Three days ago, as I sat on the long boat cruising through Khao Sok National Park, it occurred to me that I was living. It took me 23 years and 9 months to stop purely existing, and to start truly living. A smile crept across my face as the refreshing breeze cooled my sweaty body from southern Thailand’s humidity. I thought about how I enjoyed fluffy pancakes for breakfast, greasy fried rice for lunch and rich dishes that I couldn’t even guess the ingredients they were made up of for dinner; Something I could not have done in the past without caring to think about the caloric content or the nutritional value.
I thought about the 11+ years I spent in self-hate. I thought about my middle school and high school years spent starving myself for an unattainable standard of perfection, and I thought about my college years spent at the gym in search of that same convoluted ideal. I thought about how I used to paint my face with make-up every morning and coat my body in self-tanner each night, in hopes that I would be beautiful. And I thought about how silly and minuscule that all seemed now compared to the massive rock formations we cruised around and the fresh lake water that splashed upon on us.
I thought about how I laughed uncontrollably with friends the night before in cabins set on the lake in the middle of WiFi and data-less nowhere; friends who I had only met barely 24 hours prior. And I didn’t need alcohol or a tight dress or attention from guys to make me feel special. I thought about how we are put on this planet to live, not to exist. We are meant to laugh so hard that it hurts, to feel with our entire souls- the good and the bad, and to experience the raw beauty of the world and the raw beauty of ourselves.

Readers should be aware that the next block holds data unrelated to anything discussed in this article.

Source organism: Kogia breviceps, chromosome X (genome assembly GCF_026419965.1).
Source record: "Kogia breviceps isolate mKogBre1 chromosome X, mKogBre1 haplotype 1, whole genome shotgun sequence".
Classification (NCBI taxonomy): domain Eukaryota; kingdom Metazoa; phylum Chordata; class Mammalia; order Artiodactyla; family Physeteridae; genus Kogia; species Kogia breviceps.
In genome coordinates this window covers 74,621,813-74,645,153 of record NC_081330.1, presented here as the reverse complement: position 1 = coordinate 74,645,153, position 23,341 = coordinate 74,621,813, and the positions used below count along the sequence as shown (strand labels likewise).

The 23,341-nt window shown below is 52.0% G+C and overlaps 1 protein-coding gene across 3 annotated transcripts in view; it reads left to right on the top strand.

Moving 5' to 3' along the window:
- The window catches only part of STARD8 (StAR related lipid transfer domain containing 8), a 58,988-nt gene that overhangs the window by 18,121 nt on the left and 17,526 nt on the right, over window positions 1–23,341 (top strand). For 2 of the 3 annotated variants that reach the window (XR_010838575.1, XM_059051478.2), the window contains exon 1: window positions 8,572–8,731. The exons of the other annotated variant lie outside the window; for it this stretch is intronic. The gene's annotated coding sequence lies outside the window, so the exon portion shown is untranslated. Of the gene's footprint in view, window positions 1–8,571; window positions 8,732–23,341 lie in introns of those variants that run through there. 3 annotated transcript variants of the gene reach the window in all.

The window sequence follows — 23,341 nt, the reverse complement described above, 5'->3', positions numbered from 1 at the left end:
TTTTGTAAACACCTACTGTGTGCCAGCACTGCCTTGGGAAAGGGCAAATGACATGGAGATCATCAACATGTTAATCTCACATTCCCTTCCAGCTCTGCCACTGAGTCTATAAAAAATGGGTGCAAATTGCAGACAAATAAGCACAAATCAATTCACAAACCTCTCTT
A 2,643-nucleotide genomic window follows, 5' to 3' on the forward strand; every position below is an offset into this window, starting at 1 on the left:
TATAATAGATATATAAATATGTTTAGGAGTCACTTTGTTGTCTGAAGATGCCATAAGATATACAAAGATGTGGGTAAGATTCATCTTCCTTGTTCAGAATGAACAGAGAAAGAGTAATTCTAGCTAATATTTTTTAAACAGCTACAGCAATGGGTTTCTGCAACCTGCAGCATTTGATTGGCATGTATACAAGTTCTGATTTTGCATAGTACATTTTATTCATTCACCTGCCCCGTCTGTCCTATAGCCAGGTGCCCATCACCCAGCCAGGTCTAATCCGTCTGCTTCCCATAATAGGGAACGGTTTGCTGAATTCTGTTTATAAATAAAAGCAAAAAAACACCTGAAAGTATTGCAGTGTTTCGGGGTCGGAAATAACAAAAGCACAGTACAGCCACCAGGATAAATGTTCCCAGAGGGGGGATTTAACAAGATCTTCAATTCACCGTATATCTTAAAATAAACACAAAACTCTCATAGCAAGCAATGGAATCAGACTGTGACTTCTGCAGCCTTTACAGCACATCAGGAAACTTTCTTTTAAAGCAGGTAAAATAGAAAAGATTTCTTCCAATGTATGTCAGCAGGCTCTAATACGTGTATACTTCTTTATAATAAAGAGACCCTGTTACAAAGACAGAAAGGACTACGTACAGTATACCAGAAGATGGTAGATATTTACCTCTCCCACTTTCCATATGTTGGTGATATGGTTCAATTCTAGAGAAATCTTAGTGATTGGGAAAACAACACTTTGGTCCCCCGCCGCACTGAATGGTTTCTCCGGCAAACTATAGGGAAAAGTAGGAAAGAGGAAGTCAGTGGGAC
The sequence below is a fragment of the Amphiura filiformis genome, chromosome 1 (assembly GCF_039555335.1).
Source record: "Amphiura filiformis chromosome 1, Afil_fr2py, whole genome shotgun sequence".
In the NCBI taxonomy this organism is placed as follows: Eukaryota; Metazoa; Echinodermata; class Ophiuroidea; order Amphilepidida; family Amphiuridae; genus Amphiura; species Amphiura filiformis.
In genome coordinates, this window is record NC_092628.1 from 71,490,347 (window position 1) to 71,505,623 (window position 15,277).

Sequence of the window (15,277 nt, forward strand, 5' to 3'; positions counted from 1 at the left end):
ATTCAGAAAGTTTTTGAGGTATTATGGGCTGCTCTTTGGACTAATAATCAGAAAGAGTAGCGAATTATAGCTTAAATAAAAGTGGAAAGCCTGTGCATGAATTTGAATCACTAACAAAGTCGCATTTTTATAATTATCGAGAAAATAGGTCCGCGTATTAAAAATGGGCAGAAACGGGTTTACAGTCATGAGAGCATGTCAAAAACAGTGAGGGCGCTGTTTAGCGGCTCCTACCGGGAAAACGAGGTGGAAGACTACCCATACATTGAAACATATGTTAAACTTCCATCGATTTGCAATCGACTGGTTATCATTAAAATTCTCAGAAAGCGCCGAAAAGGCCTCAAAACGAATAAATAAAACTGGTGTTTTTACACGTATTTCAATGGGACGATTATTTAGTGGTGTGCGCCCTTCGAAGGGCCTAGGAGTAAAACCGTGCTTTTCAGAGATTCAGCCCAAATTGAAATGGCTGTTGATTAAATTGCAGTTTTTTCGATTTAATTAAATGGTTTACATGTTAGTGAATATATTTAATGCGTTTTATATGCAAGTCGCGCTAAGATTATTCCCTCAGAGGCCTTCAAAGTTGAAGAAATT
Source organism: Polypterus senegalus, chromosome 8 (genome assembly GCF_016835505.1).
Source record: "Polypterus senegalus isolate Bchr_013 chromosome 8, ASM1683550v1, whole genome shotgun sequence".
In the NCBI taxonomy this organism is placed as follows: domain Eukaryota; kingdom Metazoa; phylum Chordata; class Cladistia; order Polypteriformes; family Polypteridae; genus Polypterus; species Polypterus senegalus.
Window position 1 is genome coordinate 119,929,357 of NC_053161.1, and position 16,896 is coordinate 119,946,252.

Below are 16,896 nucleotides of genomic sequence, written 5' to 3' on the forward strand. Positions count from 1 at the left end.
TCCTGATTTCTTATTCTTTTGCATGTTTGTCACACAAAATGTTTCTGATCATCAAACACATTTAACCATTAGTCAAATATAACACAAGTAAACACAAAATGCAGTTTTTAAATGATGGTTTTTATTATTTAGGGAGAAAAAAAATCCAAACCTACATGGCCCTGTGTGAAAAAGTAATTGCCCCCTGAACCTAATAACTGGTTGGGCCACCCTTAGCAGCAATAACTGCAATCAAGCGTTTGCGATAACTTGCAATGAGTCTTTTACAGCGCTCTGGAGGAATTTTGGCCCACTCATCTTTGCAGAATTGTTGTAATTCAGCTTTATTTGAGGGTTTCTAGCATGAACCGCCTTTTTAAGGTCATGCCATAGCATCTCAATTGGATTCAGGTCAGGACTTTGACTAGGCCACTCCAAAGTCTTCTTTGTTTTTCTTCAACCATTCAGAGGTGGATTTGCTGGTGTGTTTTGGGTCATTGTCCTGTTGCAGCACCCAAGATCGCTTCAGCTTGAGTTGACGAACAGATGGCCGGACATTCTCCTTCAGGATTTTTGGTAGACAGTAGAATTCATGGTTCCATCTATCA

The raw beauty of our unapologetic selves, to be exact. It’s the part of us that sometimes snorts when we laugh or talks while we chew. It’s the part of us that sometimes overreacts at something so insignificant, that overthinks and gets a bit too sensitive at times. It’s the part of us that’s just plain weird and laughs at our own jokes. It’s ourselves in our entirety.
This evening, as I sat on the plane from Krabi to Kuala Lumpur, the pilot turned the lights off for landing and it was then that I felt hot tears stream down my face. They were tears of joy. And I realized that for the first time my happiness wasn’t dependent on a number on the scale or a label on a pair of jeans. My worth was no longer dependent on how many guys from the bar bought me a drink or wanted my number, or how many likes I got on a photo on social media. I was no longer staring in the mirror and critiquing every inch of my body and I no longer needed make-up or fake tanner to feel beautiful. I realized that for the first time, I genuinely and unapologetically loved myself in my entirety.
And I share this with you, with everyone who is fighting each day to find happiness and self-love, because I don’t want you to give up. I want you to know that I never knew that happiness like this existed. And I think it wasn’t until I stopped searching, I stopped solely existing in my life guided by rules and regulations, and I starting truly living, that I found this happiness and this self-love. And I know it won’t be every day that I feel this content with myself, but that’s the beauty of loving oneself unapologetically.
We have to love ourselves on our good days and on our bad days, probably even more so on our bad ones. The bad days are inevitable and also essential because to live is to feel both happiness and pain. The bad days, the days when all you want to do is crawl up in a ball and disappear into nothingness, well those are the ones that build the better days; that build the best days of our lives. To live is to feel and I fully believe that we cannot live until we love ourselves, our unapologetic selves.